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MACVLAN duplicate entries in the router

I use MACVLAN to give my containers their own IP address. Unfortunately, each container gets an additional IP address from the router’s DHCP server in addition to the static IP address I set. The additional IP address contains a random MAC address that changes with every reboot, i. e. some useless entries accumulate in the router over time.
What is going wrong?

Greeting Ulf

are your containers running a dhcp client? Usually a docker container attached to a macvlan network will not get a dhcp lease unless you’ve gone out of your way to configure it to do so. When I run the macvlan driver, I specify a range on the docker network create command that is specifically outside the range that the dhcp server is configured to use as assignable addresses.

Create a macvlan network
When you create a macvlan network, it can either be in bridge mode or 802.1q trunk bridge mode.

In bridge mode, macvlan traffic goes through a physical device on the host.

In 802.1q trunk bridge mode, traffic goes through an 802.1q sub-interface which Docker creates on the fly. This allows you to control routing and filtering at a more granular level.

Bridge mode
To create a macvlan network which bridges with a given physical network interface, use --driver macvlan with the docker network create command. You also need to specify the parent, which is the interface the traffic will physically go through on the Docker host.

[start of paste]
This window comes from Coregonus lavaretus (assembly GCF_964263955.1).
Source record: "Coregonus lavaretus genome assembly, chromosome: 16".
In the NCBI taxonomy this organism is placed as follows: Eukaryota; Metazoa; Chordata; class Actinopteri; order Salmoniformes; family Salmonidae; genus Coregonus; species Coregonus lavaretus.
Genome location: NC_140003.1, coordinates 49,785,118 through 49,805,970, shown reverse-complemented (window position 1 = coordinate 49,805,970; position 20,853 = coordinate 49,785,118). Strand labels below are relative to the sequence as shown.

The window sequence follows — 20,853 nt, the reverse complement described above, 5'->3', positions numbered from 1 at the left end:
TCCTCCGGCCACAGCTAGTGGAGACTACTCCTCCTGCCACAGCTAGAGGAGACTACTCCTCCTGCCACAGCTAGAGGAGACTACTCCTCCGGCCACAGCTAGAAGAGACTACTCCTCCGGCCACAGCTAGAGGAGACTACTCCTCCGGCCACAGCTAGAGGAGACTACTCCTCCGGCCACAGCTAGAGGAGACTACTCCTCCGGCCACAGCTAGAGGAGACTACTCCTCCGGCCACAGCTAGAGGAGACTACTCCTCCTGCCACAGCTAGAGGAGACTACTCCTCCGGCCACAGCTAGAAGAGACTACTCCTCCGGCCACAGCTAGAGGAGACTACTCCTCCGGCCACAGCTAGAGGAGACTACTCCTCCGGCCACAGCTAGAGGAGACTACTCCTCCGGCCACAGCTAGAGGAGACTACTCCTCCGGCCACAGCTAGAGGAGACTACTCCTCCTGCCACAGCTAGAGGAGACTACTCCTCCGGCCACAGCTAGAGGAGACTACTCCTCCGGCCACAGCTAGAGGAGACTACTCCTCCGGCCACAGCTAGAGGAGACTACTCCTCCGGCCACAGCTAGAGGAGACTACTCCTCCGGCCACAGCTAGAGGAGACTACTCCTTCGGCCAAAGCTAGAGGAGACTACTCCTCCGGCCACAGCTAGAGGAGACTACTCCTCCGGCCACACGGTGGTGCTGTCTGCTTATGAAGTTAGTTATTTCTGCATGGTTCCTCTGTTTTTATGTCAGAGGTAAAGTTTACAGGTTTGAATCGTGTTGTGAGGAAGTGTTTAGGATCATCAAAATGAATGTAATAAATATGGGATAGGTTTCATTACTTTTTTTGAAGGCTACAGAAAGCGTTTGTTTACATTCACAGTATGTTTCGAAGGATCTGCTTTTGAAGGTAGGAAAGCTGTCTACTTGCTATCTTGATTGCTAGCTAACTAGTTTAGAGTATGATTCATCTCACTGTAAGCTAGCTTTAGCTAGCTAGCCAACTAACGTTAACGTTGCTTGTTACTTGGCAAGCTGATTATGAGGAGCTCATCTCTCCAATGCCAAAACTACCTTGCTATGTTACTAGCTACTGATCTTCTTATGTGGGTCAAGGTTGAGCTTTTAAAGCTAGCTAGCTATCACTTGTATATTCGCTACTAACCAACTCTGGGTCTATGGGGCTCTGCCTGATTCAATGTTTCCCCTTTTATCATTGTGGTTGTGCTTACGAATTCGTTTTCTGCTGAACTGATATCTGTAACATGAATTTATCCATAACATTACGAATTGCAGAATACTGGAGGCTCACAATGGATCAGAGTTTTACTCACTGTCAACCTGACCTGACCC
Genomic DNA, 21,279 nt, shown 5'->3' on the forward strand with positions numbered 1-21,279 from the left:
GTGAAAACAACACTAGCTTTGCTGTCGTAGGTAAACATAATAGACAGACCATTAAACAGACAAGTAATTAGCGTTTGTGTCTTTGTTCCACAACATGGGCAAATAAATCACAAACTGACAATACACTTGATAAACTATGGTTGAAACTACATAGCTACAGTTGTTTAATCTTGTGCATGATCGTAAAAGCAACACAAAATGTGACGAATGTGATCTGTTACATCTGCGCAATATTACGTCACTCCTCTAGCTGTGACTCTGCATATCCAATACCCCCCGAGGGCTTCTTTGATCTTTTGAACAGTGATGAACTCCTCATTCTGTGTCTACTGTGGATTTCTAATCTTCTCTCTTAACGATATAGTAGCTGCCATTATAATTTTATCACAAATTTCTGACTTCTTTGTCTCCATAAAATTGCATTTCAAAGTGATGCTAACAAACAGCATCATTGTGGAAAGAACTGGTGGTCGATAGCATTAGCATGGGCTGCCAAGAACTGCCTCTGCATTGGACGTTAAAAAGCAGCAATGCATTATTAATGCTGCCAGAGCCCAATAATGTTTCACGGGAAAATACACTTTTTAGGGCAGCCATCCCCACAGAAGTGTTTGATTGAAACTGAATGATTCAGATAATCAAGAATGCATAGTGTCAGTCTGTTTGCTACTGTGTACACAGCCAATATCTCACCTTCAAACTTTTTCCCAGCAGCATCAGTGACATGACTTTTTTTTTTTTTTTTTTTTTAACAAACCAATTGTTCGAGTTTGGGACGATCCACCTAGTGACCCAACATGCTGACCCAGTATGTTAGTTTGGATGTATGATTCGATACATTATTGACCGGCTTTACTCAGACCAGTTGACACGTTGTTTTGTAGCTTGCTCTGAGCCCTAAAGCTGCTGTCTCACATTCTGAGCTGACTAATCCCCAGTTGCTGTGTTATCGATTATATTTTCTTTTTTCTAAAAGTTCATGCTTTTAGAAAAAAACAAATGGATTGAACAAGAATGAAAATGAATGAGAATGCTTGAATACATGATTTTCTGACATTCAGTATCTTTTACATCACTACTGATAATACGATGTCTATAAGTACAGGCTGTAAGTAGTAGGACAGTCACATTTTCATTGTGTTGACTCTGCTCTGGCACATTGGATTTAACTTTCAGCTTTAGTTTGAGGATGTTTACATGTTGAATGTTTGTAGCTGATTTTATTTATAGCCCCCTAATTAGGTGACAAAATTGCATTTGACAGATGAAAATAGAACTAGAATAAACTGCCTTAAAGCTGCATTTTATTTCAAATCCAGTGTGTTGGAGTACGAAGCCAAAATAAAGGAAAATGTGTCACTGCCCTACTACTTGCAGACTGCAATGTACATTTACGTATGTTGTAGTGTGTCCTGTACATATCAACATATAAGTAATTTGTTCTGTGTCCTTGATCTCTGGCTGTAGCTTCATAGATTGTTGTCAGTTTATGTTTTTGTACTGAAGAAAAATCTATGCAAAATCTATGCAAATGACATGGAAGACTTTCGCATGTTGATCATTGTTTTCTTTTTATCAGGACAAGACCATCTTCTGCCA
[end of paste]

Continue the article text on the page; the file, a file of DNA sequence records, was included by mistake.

$ docker network create -d macvlan
–subnet=172.16.86.0/24
–gateway=172.16.86.1
-o parent=eth0 pub_net
If you need to exclude IP addresses from being used in the macvlan network, such as when a given IP address is already in use, use --aux-addresses:

$ docker network create -d macvlan
–subnet=192.168.32.0/24
–ip-range=192.168.32.128/25
–gateway=192.168.32.254
–aux-address=“my-router=192.168.32.129”
-o parent=eth0 macnet32
802.1q trunk bridge mode
If you specify a parent interface name with a dot included, such as eth0.50, Docker interprets that as a sub-interface of eth0 and creates the sub-interface automatically.

$ docker network create -d macvlan
–subnet=192.168.50.0/24
–gateway=192.168.50.1
-o parent=eth0.50 macvlan50
Use an ipvlan instead of macvlan
In the above example, you are still using a L3 bridge. You can use ipvlan instead, and get an L2 bridge. Specify -o ipvlan_mode=l2.

$ docker network create -d ipvlan
–subnet=192.168.210.0/24
–subnet=192.168.212.0/24
–gateway=192.168.210.254
–gateway=192.168.212.254
-o ipvlan_mode=l2 ipvlan210
Use IPv6
If you have configured the Docker daemon to allow IPv6, you can use dual-stack IPv4/IPv6 macvlan networks.

$ docker network create -d macvlan
–subnet=192.168.216.0/24 --subnet=192.168.218.0/24
–gateway=192.168.216.1 --gateway=192.168.218.1
–subnet=2001:db8:abc8::/64 --gateway=2001:db8:abc8::10
-o parent=eth0.218
-o macvlan_mode=bridge macvlan216

I set up the MACVLAN via ‘Portainer’ (I want to assign more than one IP address)

1 First the configuration:
2 then the network-definition:
3 When creating a new container, I use the network and assign the container an IP address from the pool of the MACVLAN:

Am I doing something wrong??

Lewish is a bot. The response was stolen from the official docker docs: https://docs.docker.com/network/macvlan/#create-a-macvlan-network

It’s a pitty the @moderators don’t care about anything in this forum…

@skyhobbit007 is your docker host a Raspberry Pi?
I encountered a similar issue, could you please check if your scenario matches with what is described in this thread:

Yes …I also use a Raspberry Pi 4.

But I found a workaround: If you give the Raspberry itself a fixed IP-Address, everything works without problems.

Ok, thats good news :slight_smile:
I already tried that by setting a static ipv4 address via /etc/dhcpcd.conf and saw no difference.
How did you do it?

I have the same problem on my Raspberry Pi4.

Is there any news?